Joy. Or Shoveling Leaves.

Sunday morning in the park, I see a father and son standing in the fallen leaves under a big maple.

They are each holding yellow plastic shovels. The son comes up to his father’s knees. The shovel comes up to the son’s rib cage. With it, he starts to shovel the leaves. Mildly at first, then, seeing the upheaval he’s creating, wildly.

Without hesitation, the father joins, using a shovel the size of his forearm. Together, they shoot haphazard plumes of leaves up into the morning. They shout and they cheer and shovel more leaves.

Watching them, I – who have spent the morning planning out my week – realize that I haven’t prioritized joy. That in my serious, determined march forward, I’d given so little time to the things that leave us delighted.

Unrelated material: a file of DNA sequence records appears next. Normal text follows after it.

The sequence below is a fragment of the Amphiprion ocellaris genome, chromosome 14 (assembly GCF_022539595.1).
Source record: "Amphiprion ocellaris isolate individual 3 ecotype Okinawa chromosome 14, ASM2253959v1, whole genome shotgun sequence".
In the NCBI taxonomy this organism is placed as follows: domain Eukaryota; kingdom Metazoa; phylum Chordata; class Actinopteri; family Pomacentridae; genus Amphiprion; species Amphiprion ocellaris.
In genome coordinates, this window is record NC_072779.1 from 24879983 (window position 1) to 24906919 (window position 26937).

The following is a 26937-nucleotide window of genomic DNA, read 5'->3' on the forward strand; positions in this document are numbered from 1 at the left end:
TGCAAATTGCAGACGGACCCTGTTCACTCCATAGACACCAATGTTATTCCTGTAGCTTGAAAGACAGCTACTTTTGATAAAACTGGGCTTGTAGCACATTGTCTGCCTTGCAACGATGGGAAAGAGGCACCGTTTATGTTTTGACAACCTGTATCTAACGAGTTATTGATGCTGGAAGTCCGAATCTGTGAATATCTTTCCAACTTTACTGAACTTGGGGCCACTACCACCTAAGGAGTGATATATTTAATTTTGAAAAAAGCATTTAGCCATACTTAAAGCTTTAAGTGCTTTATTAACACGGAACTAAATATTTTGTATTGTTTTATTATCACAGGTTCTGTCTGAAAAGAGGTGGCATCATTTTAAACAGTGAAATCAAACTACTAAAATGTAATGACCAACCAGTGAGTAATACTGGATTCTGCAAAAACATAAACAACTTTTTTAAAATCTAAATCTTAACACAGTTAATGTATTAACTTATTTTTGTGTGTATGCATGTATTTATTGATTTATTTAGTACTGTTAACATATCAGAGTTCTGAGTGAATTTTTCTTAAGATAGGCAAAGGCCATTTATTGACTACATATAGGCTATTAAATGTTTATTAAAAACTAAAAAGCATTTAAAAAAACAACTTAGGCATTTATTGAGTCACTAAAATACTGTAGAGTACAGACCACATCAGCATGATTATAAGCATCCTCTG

The father and son run around under the leaves they’ve shoveled up. When those leaves fall, they shovel more.

Okay, I decide. This week, there will be Far Side cartoons, the West Side Story score again and again and loud, a call with my wild and irreverent friend, and space. Space for the delight that comes at us sideways, but is missed if we’re too hurried. This week, I will not be too busy to shovel leaves.

I leave the father and son where I found them. Under a big maple shooting haphazard plumes of joy up into the morning.

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